Tobacco use in older adults in Ghana: sociodemographic characteristics, health risks and subjective wellbeing

Type Working Paper - BMC public health
Title Tobacco use in older adults in Ghana: sociodemographic characteristics, health risks and subjective wellbeing
Publication (Day/Month/Year) 2013
Background. Tobacco use over the life-course threatens to increase disease burden in older adulthood, including lower income countries like Ghana. This paper describes demographic, socioeconomic, health risks and life satisfaction indices related to tobacco use among older adults in Ghana.
Methods. This work was based on the World Health Organization’s multi-country Study on global AGEing and adult health (SAGE), conducted in six countries including Ghana. Wave one of SAGE in Ghana was conducted in 2007-2008 as collaboration between WHO and the University of Ghana Medical School through the Department of Community Health. A nationally representative sample of 4305 older adults aged 50 years and above were interviewed. Associations between tobacco consumption and sociodemographic, socioeconomic, health risk and life satisfaction were evaluated using chi-square and odds ratio (OR). Logistic regression analyses, adjusted for age, sex and other variables, were conducted to determine predictors of tobacco consumption in older persons.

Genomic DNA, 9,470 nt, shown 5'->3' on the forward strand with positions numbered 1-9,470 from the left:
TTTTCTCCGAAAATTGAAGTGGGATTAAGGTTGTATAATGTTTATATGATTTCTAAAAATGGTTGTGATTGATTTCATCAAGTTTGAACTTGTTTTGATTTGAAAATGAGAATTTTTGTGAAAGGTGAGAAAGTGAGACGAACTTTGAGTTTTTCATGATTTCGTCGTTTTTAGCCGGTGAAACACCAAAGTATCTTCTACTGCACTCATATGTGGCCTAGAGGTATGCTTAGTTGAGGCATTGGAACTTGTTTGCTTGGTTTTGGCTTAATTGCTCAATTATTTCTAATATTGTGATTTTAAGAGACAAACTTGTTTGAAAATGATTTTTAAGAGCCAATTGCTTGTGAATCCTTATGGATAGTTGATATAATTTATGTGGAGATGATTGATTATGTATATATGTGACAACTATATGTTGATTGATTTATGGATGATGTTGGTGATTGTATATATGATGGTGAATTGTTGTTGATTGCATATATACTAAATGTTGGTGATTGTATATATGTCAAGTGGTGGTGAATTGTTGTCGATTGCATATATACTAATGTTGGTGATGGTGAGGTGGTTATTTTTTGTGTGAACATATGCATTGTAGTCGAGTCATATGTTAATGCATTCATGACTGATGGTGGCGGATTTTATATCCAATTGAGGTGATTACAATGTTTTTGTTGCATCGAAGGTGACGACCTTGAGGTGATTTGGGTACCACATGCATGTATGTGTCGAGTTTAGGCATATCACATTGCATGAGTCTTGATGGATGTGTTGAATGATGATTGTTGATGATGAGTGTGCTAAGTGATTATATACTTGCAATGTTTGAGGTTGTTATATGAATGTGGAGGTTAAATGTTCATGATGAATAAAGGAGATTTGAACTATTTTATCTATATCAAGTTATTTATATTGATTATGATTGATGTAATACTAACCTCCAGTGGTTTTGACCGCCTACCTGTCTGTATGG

Results. Overall prevalence of current daily smokers among older adults in Ghana was 7.6%. Tobacco use (i.e. ever used tobacco) was associated with older males, (AOR?=?1.10, CI 1.05-1.15), older adults residing in rural locations (AOR?=?1.37, CI 1.083-1.724), and older adults who used alcohol (AOR?=?1.13, CI 0.230-2.418). Tobacco use was also associated (although not statistically significant per p-values) with increased self-reporting of angina, arthritis, asthma, chronic lung disease, depression, diabetes, hypertension, and stroke. Older adults who used tobacco and with increased health risks, tended to be without health insurance (AOR?=?1.41, CI 1.111-1.787). Satisfaction with life and daily living was much lower for those who use tobacco. Regional differences existed in tobacco use; the three northern regions (Upper East, Northern and Upper West) had higher proportions of tobacco use among older adults in the country. Quitting tobacco use was higher in the 70+ years age group, in women, among urban residents and in those with at least secondary education. Quitting tobacco use also increased with increasing income levels.
Conclusions. Tobacco use among older adults in Ghana was associated with older men living in rural locations, chronic ill-health and reduced life satisfaction. A high proportion of older adults have stopped using tobacco, demonstrating the possibilities for effective public health interventions. Health risk reduction strategies through targeted anti-smoking health campaigns, improvement in access to health and social protection (such as health insurance) will reduce health risks among older persons who use tobacco.

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